Every night before bed, well...most nights, sometimes we don't manage to roll in from activities till half past bedtime, we have a family read in. We all gather reading materials and settle in on the couches or on the living room floor and we read. Usually we start out reading on our own. As part of their homework my older two have to read for 20 to 30 minutes each night on their own and I've taken to sitting with my own book while they do their reading. Of course Katie joined in on the fun and Joe certainly didn't want to be left out, so most nights we find him reading through the last of the newspaper during our reading time. Sometimes Teresa or Sam will read to Katie and each other during this time too. Our material ranges from chapter books, non fiction, magazines, picture books and even board books. Then it's read aloud time. I usually let each one choose a picture book for me to read aloud. Sometimes I choose one too. Next come the chapter books. We've been reading our way through the Harry Potter series. And Teresa and I (and sometimes Katie) are reading an American Girl doll book. And let us not forget a chapter from one of Sam's chapter books or his atlas or any number of resource books on science. We all enjoy reading so immensely, we often lose track of time and before you know it, we've read well past bedtime...again. That's okay though. I really don't mind.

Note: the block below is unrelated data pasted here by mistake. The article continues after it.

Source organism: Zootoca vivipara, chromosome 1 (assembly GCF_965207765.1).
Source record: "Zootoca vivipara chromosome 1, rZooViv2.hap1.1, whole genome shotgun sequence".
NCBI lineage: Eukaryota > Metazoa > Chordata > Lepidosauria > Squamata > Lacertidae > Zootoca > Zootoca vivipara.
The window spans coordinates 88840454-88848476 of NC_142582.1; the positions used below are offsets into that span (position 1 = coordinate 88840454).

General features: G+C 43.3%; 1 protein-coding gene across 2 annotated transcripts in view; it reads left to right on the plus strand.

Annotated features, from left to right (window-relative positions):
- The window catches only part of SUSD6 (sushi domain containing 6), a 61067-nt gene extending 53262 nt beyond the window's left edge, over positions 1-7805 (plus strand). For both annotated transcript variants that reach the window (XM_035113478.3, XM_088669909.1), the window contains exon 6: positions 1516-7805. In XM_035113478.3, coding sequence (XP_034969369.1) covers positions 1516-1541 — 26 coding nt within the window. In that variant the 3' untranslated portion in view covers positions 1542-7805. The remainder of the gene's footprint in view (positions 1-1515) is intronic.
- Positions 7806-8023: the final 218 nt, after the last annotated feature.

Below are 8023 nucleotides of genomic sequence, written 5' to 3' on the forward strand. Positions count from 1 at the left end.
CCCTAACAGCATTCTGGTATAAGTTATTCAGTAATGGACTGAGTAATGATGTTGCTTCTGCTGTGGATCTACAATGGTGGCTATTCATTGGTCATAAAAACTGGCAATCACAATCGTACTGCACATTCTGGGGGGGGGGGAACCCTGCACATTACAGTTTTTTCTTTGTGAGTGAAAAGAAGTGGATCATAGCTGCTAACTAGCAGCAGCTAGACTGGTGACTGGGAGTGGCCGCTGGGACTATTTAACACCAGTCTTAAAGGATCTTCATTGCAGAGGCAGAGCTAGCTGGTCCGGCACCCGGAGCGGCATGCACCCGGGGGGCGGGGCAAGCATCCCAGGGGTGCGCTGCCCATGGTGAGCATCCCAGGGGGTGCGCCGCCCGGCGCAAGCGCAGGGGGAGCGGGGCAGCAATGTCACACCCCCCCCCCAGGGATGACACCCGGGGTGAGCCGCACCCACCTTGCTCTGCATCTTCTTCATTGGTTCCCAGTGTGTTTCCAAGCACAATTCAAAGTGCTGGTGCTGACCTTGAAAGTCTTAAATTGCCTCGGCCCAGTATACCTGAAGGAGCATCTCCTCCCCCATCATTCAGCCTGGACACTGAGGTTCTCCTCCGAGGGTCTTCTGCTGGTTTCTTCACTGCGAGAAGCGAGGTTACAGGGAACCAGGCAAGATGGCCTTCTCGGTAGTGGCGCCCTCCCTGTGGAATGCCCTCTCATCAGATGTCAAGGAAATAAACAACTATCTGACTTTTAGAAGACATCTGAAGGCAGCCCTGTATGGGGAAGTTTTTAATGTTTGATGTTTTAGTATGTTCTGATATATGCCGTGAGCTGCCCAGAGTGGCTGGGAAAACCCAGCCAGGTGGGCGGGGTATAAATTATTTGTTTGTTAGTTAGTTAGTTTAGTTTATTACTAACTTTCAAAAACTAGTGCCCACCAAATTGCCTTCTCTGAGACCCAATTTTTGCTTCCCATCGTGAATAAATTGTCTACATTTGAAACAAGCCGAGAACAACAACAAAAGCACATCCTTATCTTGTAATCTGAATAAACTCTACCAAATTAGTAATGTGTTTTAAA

Tuesday, January 19, 2010

identity crisis

I overheard a conversation between my five year old daycare friend and one of the two and a half year old daycare friends.

C 2.5 yrs: Ree is a gwown up!

A 5 yrs: No! She is not!

C: Ree is a gwown up!

A: C...she looks like a grown up but she's really a giant daycare kid.

Sunday, January 17, 2010

does it get easier or more difficult? or is it all just difficult?

Today I was reading the paper as I lounged on the living room floor. This activity is a throwback to my days before children. I could sit on a Sunday, sipping on my tea and read every last line from the and classifieds and even the sports section. I didn't like to sit in bed and read nor could I sit on the couch or at a table. I had to spread out on the floor, and when I was finished, sections of the paper would be scattered all over the room. Sadly, I let this fall by the wayside shortly after my kids came along. I still snatch moments to read a little of the paper here and there, but I don't wallow in the paper the way I had before. You know, I hadn't even realized I missed this.